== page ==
As we have done for several years to bide our time during the offseason, we’re looking back on Pittsburgh Steelers you may have forgotten…or not remembered at all in the first place. Our “blast from the past” series, with a new, dumb name, highlighting players who have long hung up their cleats.
If you have a player you’d like to see profiled, leave it in the comments below.
Isaac Redman/RB (2009-2013)
Suddenness and glide. That’s Isaac Redman. At least, that was the joke anyway.
Though he was never a star, and rarely even a starter, he carved out a niche role in the Steelers’ backfield. Part of that was the opportunity of the moment. Jerome Bettis had long been retired. Pittsburgh ran Willie Parker’s wheels off. And somebody had to back up Rashard Mendenhall.
The fact Redman even saw a carry, let alone the 282 he would end his career with, on a football field is a minor miracle in itself. No one knew who he was, a UDFA out of Bowie State, a school that might as well be in Kansas, or Maine, or Oregon if you polled 100 people (it’s in Maryland, by the way).
The few thousand students who attended there sure knew who he was though. There, he ran for more than 3300 career yards, rewriting the school’s record books in practically every category. If you’re really jonesing for some football, here’s a snippet of some of his college highlights.
He turned heads by standing out in the team’s first goal line drill in 2009, converting both his chances into touchdowns. From the Post-Gazette, who recapped the event.
“No one had a better goal-line drill than Isaac Redman, a little-known back from little-known Bowie State in Maryland. Redman, an undrafted rookie, scored twice on his only two carries. He was running with the second team and against the second-team defense, but he looked good doing it.”
Those moments coupled with an equally impressive preseason earned him a spot on the team’s practice squad. He spent the first half of the season there until being called up in October for a game and then bounced on and off the roster, the rookie shuffle common for a player in his spot, throughout the year.
Showing power and determination, the Steelers kept him on their 53 man roster as a designated goal line/short-yardage back for 2010. It didn’t take long for him to log his first carry either. On the third play of the season, he powered his way to convert this 3rd and 1 with a three yard pickup.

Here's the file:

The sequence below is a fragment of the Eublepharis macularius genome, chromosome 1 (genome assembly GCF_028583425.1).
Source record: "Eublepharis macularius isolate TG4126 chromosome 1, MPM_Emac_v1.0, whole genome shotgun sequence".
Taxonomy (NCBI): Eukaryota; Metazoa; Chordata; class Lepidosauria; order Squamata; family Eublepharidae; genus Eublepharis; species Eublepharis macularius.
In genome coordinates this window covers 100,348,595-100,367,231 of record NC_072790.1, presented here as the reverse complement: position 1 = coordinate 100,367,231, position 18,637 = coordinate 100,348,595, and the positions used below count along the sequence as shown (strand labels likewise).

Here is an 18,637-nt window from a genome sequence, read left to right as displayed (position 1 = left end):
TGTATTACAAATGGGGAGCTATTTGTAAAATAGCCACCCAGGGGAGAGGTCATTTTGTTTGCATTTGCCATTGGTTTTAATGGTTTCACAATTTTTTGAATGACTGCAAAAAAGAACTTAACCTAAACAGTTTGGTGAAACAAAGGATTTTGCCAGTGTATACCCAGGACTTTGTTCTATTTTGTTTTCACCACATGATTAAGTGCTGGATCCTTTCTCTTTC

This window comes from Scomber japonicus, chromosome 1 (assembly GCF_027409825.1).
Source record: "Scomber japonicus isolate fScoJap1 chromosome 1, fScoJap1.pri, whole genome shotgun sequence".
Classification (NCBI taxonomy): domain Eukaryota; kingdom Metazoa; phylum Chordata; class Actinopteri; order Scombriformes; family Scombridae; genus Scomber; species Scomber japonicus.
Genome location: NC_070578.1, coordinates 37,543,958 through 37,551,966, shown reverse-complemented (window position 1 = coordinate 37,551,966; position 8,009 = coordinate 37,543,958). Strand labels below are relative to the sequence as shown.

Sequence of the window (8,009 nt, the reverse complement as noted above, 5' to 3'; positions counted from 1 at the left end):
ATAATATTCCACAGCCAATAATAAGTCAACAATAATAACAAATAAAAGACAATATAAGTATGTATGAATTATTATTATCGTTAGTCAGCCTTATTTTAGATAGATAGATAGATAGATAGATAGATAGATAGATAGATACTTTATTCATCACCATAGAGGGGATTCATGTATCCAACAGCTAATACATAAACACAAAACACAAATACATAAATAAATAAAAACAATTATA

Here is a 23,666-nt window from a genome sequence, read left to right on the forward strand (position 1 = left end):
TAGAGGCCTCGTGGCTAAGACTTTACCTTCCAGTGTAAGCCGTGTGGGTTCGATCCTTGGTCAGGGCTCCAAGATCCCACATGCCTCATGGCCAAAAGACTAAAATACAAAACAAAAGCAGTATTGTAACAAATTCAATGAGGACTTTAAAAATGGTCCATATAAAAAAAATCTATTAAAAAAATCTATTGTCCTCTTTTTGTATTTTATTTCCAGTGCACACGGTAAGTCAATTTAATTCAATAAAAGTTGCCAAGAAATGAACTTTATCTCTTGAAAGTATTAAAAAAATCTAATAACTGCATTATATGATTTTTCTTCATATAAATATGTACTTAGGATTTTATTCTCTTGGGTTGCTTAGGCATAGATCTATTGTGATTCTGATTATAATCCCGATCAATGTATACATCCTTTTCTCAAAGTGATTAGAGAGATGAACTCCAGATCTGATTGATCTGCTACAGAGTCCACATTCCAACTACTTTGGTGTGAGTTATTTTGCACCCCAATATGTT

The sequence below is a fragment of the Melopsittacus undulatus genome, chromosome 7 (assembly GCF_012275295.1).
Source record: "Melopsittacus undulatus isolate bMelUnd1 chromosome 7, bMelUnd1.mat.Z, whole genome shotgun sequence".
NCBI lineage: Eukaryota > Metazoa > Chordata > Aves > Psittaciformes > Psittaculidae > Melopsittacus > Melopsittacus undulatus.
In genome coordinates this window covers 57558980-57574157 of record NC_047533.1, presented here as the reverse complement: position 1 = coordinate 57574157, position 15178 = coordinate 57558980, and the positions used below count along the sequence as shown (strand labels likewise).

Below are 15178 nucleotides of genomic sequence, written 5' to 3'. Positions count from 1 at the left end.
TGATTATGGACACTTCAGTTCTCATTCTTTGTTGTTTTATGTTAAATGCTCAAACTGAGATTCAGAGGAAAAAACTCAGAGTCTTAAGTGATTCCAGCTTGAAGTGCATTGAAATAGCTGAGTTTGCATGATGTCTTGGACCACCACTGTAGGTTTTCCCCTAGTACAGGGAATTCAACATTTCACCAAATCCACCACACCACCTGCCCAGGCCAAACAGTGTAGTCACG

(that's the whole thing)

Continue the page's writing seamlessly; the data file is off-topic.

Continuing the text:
Despite being the goal line “guy,” his first – nor his second – career touchdown would come on the ground. Both were through the air. The first came in a blowout win over Oakland. The second was much more memorable. Redman was famously on the receiving end of this Ben Roethlisberger touchdown in the waning moments to beat Baltimore, the game where Troy Polamalu hatcheted Joe Flacco’s arm to set up the score. But he flashed his power, breaking two tackles as he spun over the goal line for the game-winning touchdown.
As the story goes, Redman wasn’t supposed to be in the game. Running backs coach Kirby Wilson mistakenly put him on the field instead of Mewelde Moore. So that’s how your power back ends up slot left to win the game.
2011 would mark his best year in the league, carrying the ball 110 times for 4.4 yards a pop and three rushing scores. He followed that up with a similar 2012 campaign; another 110 carries but a worse average and one fewer score. That included a weird, 104 yard receiving game against the Tennessee Titans though in part due to a fluky 55 yard catch and run at the end of the first half, the first Steelers’ back to go over the century mark since 1970.
But after Kevin Colbert basically admitted they didn’t have enough talented backs on the roster, Redman included, the team drafted Le’Veon Bell in 2013. Redman, struggling to stay healthy, injuries always seemed to nag at him, even while doing his best to play hurt, and he saw just 10 carries that year. In October 2013, the team cut him in order to bring up LB Kion Wilson to the 53.
Though he said he received offers from teams to keep playing, a diagnosis from the same doctors who evaluated Peyton Manning said Redman suffered a spinal cord injury. The risk wasn’t worth taking and he announced his retirement in 2014.
But his football days weren’t over. Two years later, he picked up a coaching intern spot with the Arizona Cardinals. After that, and still to this day, he serves as the head football coach for the 7th and 8th grade teams back home in New Jersey. They evidently ran the popular “Philly Special” to success last season.
He spoke to the Courier Post about his passion for coaching and giving back to the community.
“We combined Paulsboro and Gibbstown kids last year in the spring and I had to miss the championship game because Arizona wanted me to come out early and I couldn’t tell them to hold on to coach a 7th- and 8th-grade championship even though I wanted to. I was away from them all summer, I’m on FaceTime every practice and looking on Facebook Live for scrimmages, I mean my heart was in Paulsboro. I appreciated the opportunity and the time but my heart was home. I couldn’t wait to get back and coach my own kids.”
In February, he was one of 13 people inducted into the Gloucester County Hall of Fame.
Isaac Redman, your blast from the past.